major parts. The general focus is programming (GUI, application languages, and the
Internet), text formatting (which involves embedding commands in your text and then
processing it), security considerations (advanced system administration), developing
for the Internet, "programming," getting you started using UNIX, working
with the shells, and source code control and configuration management, and Frequently
Asked Questions (FAQ) for the different variants of UNIX.
Part I, Graphical User Interfaces, provides you with information about using and
writing GUI applications. When the operating system is UNIX, the GUI is the X-windowing
Part II, Programming, introduces the most popular program development tools in
the UNIX environment. The most important part is how to enter your program (editing
with vi and emacs)! The awk, Perl, C, and C++ programming languages are covered.
Awk and Perl are interpreted languages designed for quick program development. C
is the compiled language developed by Kernighan and Ritchie[em]UNIX is written in
this language. C++ is an enhancement to the C language that supports object oriented
programming. The final chapter in this section discusses the make utility,
which provides a rule-based method to control program compilation.
Part III, Text Formatting and Printing, covers the tools that support the development,
formatting, and printing of documents in the UNIX environment. These tools were much
of the original justification for hardware that was used to develop UNIX. The formatting
programs, nroff and troff, the standard macro packages, and many
of the other document preparation tools are covered. In addition, developing your
own text formatting macros is discussed.
Part IV, Security, is an advanced area of systems administration. One of the criticisms
of UNIX is that it is not secure. It was developed in an environment where the individuals
were trusted and sharing information was important. UNIX is capable of being very
secure; you just have to know how to set it up. This section provides that information.
The risks, available tools, and helpful organizations are covered.
Part V, UNIX and the Internet, introduces the tools used with the world wide web
and the transmission of binary files via email (MIME). The web page definition language,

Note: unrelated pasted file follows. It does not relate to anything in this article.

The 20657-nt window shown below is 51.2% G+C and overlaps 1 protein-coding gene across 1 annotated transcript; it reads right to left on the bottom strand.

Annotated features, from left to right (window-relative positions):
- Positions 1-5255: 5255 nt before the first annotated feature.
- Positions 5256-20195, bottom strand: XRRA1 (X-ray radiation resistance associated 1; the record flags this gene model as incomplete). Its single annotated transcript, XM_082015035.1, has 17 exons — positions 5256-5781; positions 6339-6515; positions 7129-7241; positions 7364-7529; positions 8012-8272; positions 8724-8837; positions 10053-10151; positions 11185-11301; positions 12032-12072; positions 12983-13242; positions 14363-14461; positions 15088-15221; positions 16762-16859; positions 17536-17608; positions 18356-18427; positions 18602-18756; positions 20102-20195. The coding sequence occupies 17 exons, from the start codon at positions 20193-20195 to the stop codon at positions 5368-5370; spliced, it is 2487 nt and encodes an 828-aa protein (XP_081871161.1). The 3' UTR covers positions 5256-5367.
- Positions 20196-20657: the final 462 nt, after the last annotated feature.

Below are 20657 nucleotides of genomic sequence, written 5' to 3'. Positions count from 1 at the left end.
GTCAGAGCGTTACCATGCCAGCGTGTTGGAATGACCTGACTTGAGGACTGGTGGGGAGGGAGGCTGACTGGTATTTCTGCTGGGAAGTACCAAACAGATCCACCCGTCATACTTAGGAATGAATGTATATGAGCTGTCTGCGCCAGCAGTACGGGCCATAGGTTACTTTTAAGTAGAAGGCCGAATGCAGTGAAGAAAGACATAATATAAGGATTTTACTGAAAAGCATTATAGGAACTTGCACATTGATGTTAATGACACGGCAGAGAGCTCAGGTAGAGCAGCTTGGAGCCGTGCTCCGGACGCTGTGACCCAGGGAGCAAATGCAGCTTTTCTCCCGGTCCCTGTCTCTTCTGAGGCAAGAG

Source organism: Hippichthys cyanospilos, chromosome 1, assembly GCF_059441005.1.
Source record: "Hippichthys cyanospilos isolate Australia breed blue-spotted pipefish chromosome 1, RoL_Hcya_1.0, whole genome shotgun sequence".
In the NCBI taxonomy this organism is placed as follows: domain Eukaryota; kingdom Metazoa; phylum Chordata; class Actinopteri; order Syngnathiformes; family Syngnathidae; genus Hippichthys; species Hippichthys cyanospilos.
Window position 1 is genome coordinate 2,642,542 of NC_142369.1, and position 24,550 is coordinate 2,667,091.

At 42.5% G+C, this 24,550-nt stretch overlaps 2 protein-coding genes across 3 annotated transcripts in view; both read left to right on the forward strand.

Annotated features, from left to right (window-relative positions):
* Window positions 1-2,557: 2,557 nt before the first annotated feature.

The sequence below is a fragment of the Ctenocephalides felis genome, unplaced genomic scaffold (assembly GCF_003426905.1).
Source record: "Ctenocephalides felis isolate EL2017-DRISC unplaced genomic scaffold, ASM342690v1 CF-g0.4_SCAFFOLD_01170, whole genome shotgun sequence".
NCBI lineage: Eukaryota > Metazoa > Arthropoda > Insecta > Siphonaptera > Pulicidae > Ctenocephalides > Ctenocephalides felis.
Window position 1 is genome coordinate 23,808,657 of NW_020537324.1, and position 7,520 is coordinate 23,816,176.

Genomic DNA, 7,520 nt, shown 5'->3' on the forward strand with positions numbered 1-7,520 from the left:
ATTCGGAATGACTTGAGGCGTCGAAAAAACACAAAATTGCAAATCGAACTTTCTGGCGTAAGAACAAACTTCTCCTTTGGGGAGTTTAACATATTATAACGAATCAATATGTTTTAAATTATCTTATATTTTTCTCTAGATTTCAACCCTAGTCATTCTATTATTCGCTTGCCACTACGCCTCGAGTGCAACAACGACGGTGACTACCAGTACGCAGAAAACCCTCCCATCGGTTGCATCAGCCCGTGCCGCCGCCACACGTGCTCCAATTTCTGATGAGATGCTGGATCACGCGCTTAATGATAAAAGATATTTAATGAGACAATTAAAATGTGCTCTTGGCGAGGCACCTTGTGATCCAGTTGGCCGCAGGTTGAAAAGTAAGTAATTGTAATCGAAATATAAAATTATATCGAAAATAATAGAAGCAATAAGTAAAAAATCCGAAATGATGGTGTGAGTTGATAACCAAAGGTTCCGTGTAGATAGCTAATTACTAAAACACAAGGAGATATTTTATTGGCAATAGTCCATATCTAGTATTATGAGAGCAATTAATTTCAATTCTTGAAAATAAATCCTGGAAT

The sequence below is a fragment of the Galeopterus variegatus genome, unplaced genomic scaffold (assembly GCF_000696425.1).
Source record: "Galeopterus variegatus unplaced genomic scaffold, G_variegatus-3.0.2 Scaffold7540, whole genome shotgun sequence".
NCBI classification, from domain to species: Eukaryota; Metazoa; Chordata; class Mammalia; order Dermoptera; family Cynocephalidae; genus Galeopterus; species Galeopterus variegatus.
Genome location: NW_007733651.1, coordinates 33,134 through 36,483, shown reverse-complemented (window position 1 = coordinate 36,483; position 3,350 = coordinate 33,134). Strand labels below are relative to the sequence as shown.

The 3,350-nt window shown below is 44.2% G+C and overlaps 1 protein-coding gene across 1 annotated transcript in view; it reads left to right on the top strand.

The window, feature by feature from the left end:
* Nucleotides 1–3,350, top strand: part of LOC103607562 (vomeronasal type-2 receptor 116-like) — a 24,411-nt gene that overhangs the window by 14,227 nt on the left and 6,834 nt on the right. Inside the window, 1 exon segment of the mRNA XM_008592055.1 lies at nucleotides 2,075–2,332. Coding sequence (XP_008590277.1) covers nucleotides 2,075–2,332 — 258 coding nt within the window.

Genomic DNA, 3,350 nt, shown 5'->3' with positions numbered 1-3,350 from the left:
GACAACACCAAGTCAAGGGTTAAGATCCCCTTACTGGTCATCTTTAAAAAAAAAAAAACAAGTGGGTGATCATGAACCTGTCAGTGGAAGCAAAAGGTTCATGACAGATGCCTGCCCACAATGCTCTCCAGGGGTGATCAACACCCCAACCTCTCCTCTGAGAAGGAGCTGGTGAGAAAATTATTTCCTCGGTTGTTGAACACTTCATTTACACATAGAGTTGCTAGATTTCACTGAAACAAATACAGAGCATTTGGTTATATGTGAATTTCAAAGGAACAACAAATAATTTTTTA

HTML, is introduced, along with the methods of developing CGI (Common Gateway Interface[em]programs
that run on the web server processing data from web pages) programs in shell scripting
languages, Perl, and C/C++. Administrative information is provided in chapters on
HTTP (HyperText Transport Protocol) and monitoring server activity.
Part VI, Source Control, covers the tools that UNIX provides to maintain control
of your source code as different versions (and revisions) are created. The three
major tools are RCS, CVS, and SCCS.
Part VII, Frequently Asked Questions, provides answers, as the name implies, to
the most frequently asked questions about the various variants of UNIX. AIX, BSD,
HP-UX, Linux, Solaris, SVR4, and IRIX are covered in individual chapters.
Conventions Used in This Volume
This book uses the following typographical conventions:
- Menu names are separated from the individual menu options with a vertical bar
(|). For example, "File|Save" means "Select the File menu and then
choose the Save option."
- New terms appear in italic.
- All code appears in monospace. This includes pseudocode that is used
to show a general format rather than a specific example.
- Words that you are instructed to type appear in monospace bold.
- Placeholders (words that stand for what you actually type) appear in italic
- Lines of code that are too long to fit on only one line of this book are broken
at a convenient place and continued on the next line. A code continuation character
precedes the new line. Any code that contains this character should be entered as
one long line without a line break.
- An ellipsis (...) in code indicates that some code has been omitted for the sake